Tuesday, October 25, 2016
Wednesday, October 19, 2016
Recently, many of my friends/colleagues had their bubbles burst. This cuccoon that good work should be commensurated by good pay, and the implied trust that you will get a pay raise when you get promoted, is sadly broken.
In many conversations, I've insisted that good work is rewarded by more work. Behind that, there's always a trust that you will be rewarded accordingly. More responsibilities means being paid for it and vice versa.
Then 3 years into my career, when I've had a peek under the hood, I realise that people are not all very smart nor rational. I discovered many ugly politics that resulted in my various hires, and the real reason why people leave. I've witnessed incompetent employers being driven by employees yet never sharing the profits with them. I've been disgusted by senior management's miserly cost-strapped approaches that deter growth. That "defend whatever pie I have" instead of finding more. It would seem almost fate, that a slew of articles and reports seem to correspond to my current worldview - young underpaid burnt out executives who leave or are asked to leave due to rapid financialisation of companies and rapid cost cutting measures to meet those financial goals.
Work more, for less.
This lore, must rest.
My best friend, like Morpheus in the Matrix, offered me the blue pill and I've since opened my eyes for the first time.
Meritocracy doesn't exist. If it naturally did, why do we still write it into our national pledge? Why do ministers still insist that the civil service is meritocractic. We hardly need to instate upon a concept that exists in reality.
I've burnt out before, and felt hopeless. For 5 months this year, I've come to re-assessed this lore that has been ingrained in me throughout my educational journey.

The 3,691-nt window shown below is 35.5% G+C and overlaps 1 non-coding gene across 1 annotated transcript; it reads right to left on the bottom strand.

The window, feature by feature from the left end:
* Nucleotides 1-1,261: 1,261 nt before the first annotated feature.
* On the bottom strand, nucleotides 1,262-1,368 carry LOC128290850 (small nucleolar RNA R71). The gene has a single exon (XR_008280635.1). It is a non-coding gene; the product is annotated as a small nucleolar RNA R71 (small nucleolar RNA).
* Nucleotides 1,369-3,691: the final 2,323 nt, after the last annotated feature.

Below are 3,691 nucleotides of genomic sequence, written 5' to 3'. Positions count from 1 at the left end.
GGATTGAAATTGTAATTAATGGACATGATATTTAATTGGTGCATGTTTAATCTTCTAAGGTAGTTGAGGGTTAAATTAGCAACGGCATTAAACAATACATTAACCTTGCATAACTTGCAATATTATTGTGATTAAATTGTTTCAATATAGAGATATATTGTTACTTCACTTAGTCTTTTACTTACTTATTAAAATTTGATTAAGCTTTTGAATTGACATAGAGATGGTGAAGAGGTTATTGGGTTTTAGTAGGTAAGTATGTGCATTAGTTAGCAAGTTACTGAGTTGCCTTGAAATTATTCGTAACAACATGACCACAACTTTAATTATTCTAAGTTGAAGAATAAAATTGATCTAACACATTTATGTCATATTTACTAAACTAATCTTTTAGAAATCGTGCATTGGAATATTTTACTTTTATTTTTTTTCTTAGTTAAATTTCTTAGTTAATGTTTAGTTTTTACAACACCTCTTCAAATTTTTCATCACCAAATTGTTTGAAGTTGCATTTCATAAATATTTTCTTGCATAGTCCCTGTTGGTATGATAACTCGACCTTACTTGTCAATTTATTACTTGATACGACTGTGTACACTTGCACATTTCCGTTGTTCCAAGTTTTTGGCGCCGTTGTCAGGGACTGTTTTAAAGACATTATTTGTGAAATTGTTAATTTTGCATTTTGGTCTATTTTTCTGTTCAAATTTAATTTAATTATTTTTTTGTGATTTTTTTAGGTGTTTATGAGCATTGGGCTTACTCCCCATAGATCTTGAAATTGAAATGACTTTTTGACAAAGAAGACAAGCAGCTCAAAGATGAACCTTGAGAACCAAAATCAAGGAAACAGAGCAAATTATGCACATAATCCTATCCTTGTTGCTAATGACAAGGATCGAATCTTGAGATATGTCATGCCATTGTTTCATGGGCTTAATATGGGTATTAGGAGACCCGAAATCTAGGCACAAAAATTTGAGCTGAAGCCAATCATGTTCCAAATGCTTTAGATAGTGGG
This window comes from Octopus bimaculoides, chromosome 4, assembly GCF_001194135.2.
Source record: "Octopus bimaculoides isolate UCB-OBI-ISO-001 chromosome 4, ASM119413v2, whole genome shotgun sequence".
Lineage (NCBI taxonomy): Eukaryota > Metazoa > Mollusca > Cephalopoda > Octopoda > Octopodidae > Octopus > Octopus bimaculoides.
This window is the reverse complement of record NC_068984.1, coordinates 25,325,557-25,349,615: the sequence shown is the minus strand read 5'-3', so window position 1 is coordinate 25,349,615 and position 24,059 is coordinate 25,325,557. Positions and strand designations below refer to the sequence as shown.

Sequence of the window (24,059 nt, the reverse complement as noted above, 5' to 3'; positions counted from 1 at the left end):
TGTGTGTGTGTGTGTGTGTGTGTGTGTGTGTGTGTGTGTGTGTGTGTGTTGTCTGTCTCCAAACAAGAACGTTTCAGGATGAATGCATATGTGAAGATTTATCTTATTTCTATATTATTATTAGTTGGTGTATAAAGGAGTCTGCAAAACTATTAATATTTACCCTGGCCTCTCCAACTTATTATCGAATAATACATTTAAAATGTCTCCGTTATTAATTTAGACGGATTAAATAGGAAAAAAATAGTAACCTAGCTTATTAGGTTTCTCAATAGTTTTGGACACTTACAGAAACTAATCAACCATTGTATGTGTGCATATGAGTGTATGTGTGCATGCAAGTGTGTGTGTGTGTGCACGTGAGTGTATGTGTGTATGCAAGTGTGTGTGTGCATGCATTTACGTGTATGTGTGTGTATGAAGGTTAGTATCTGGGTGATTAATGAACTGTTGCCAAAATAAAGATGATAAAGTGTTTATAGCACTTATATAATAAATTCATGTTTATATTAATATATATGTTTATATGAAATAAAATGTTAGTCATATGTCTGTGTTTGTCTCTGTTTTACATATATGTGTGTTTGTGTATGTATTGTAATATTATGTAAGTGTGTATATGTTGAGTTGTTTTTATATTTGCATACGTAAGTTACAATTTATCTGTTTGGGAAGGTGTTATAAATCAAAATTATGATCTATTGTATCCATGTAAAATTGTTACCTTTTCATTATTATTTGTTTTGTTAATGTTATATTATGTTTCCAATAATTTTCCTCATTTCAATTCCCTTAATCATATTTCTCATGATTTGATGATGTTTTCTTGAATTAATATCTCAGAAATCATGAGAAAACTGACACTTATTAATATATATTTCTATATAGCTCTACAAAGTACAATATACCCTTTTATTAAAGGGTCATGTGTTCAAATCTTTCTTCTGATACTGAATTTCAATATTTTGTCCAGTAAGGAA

It is true to some extent, that the best people tend to get the better pay and education has had a big part to play, besides gender and social class, in one's life chances of making-it-out-there. Yet, when we tear apart the cohort analysis, across individuals or communities (like young executives), we face ever-increasing disparities. Not all education types are valued equally, not all industries reward the same, not all bosses promote individuals with good qualities.
As we are schooled to become ever so alike, ironically the notion of meritocracy as we know it changes. Merit is based on who can angkat bolah (carry balls), who's able to get into the good books and do what upper management want. Performance at work, becomes a wayang, and taken to the extremes, creates a vastly disturbing and toxic corporate culture.
The key is really to keep on learning, even when life is unfair and promotions become extremely biased, I believe it will play out and here's why:
Ultimately, success is about grit and resilience. Resilience is all about being adaptable and gaining the skills that makes you mobile and less-company-dependent. It is true for any HR, that the best people will always leave and the worst are hard to get rid of. Companies always struggle to balance short term cost cutting measures with long term gain. Given the financialisation of many companies, short term gain is becoming more of a reality than long term development. While that is none of our problem, since we are the cogs in this entire corporate machinery, that burden of sustainability is not ours to bear.
I always say, "this problem is above my payscale".
Yet it has implications. It suggests that with increasing short term worldviews, we have to ironically think long term. I live in constant belief that I might be asked to leave my desk tomorrow and every month I ask if I have the skills to go elsewhere. If every month my answer is yes, I will sleep easy at night. If not, it's time to consider readjusting my position/scope in the company.
Many of my peers then turn to businesses, as an alternative eden. Your own hours, full profit, calling the shots. No more unfair promotions, no more nonsense from upper management. Except when you're daunted by real prospects, you realise how much more politics and craziness one has to bear. From unscrupuloys suppliers to powerful buyers, doing business come in all flavours.
Burn out. The candle's wick can only burn for so long. The wax is evaporating Bills go up in smoke.
Generally, while there are tons of articles telling you how to deal with a burn out, my last takeaway is to not make work your all. Don't make work your reason, find a reason to work, to make it work. Yes it sucks that the promotion didn't come despite the hardwork you've put in. Leave for better prospects not for the feeling of injustice, but for a better future for your family. Arm yourself with the skills to negotiate for that future you want, build your reputation, which over time outweighs its worth in gold.
Meritocracy doesn't exists, not perfectly anyway. Find strength in places, seek solace in others =) push on.